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Advances in true telepresence

True telepresence or volumetric 3D is part of a new wave of imaging technologies set to revolutionise the way we communicate. The initial applications for systems will be in the corporate videoconferencing sector.

True telepresence or volumetric 3D is part of a new wave of imaging technologies set to revolutionise the way we communicate.

The initial applications for systems which promise live realtime 3D autostereoscopic viewing will be in the corporate videoconferencing sector where 3D Telepresence systems are claimed to provide a realistic feeling of face to face presence including direct eye contact.

Hungarian display developers Holografika have devised the HoloVizio C80 (pictured), a front-projected autostereo system that provides a 3 metre wide 3D image. Instead of delivering the two views (left and right eye) of stereoscopic systems, the HoloVizio display generates a whole 3D light-field with, it’s claimed, no jumps between views and a fully continuous motion parallax.

“The approach we use is different from that of stereoscopic, multiview, volumetric and holographic systems,” explained CTO Péter Kovács. “The 3D image can be seen with unassisted naked eye for multiple viewers simultaneously. There are no side effects, like discomfort or eyestrain, and no invalid zones.” 

A demonstration has been conducted using a rig of 27 CCD cameras capturing a combined 18MPixels. Holografika’s display emits light beams of different colour and intensity to various directions and composes the images into a continuous 3D view. “We consider this a major step towards the implementation of real 3D telepresence,” said Kovács, who notes that it is still in experimental stage. “Real-time capture, transmission and rendering is working fine,” he said. “There are some technical challenges to be solved: latency, better compression, placement of cameras, but we are getting closer and closer.”

An alternate system has been devised under the EU funded 3DPresence project which is backed by Telefonica Research, Fraunhofer-HHI, Philips Research, Radvision and Eindhoven University.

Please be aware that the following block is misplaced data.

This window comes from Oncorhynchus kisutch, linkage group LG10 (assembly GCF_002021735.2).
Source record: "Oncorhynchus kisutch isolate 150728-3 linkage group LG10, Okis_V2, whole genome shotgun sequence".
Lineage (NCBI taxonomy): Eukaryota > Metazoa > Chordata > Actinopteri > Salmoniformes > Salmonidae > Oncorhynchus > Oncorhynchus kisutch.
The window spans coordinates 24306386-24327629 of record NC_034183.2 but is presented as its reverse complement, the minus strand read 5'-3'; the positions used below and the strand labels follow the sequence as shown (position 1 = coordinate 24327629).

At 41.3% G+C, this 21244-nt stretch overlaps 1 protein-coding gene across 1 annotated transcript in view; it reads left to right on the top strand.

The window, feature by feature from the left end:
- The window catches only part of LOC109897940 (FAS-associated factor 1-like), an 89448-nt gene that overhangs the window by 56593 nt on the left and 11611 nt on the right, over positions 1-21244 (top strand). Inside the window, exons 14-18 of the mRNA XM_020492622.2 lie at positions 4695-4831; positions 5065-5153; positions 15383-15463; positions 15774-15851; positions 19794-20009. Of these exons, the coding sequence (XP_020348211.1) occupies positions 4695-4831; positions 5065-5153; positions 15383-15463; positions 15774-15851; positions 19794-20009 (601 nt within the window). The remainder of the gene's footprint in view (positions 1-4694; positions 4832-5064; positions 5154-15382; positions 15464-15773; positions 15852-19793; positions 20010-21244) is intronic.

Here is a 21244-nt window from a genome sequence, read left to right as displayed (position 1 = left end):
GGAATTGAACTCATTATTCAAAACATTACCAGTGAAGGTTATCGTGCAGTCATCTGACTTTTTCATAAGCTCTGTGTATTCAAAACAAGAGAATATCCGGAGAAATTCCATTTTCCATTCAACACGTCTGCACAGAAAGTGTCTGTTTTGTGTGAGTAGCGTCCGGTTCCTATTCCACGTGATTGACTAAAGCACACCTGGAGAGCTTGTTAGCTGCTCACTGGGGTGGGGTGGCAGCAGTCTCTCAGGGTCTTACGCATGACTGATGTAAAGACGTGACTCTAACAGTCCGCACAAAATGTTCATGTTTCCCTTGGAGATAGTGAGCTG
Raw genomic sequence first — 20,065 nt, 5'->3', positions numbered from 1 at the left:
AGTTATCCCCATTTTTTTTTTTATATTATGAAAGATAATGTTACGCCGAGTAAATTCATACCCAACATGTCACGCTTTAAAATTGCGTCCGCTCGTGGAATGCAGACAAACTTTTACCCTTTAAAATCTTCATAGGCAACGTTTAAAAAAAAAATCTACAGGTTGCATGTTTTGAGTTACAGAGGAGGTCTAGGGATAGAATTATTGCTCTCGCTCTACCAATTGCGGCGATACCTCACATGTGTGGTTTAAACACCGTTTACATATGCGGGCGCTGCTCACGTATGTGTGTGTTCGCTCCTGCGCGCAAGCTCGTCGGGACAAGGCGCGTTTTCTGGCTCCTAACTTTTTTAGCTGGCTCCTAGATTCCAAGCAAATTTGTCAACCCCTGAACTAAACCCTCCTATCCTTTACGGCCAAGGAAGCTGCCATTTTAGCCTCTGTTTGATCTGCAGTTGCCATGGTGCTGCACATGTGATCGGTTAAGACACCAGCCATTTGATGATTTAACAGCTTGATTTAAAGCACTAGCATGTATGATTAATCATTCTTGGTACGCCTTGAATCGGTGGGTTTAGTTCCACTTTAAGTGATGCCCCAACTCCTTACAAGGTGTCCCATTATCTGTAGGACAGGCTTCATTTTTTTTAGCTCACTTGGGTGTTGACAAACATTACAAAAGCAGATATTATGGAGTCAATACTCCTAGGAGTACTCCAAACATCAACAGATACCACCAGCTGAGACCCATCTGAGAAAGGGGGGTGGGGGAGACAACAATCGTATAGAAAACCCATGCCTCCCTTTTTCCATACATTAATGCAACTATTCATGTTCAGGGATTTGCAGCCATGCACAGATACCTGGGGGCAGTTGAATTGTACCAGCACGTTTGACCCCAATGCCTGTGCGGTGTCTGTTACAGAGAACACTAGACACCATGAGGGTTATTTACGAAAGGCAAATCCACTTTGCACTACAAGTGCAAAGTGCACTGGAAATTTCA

This system works with a special lenticular screen which renders autostereoscopic experience in two perspectives. Viewers sitting to the left and to the right the screen each receive a multiview comprised of 15 views, but at different perspectives from each other, relative to the viewer’s position in the room.

“These perspectives give a more realistic sense of in room presence,” explained Oscar Divorra Escoda of Telefonica Research. “We have proof of concept but a reduction in the price of the screens is required for us to go mass market.”

Aside from videoconferencing applications for such systems include oil & gas exploration; surgical planning; museums and theme parks; simulation and air traffic control; security, such as 3D luggage scanning; scientific visualization; CAD and gaming.

US developer Digital Video Enterprises (DVE) markets an Immersion Room which features a high brightness projector built into a conference table which projects HD1080 60fps video onto a 120-inch anti-reflective screen which beamsplits the image to create a 3D illusion. Conferees in another location are captured by a single HD camera against chroma key or blackened wall.

At a cost of U$1.1m for custom installs the system isn’t cheap, but on a par with existing commercial telepresence systems from Cisco or Polycom.

Jeff Machtig, co-founder of DVE, prefers the term volumetric 3D to describe the effect of DVE’s technology, noting that the terms 3D and holographic telepresence have become muddled as companies try to differentiate their products.

“We have been developing this technology for a decade and we are pleased to see that the market is finally emerging,” he said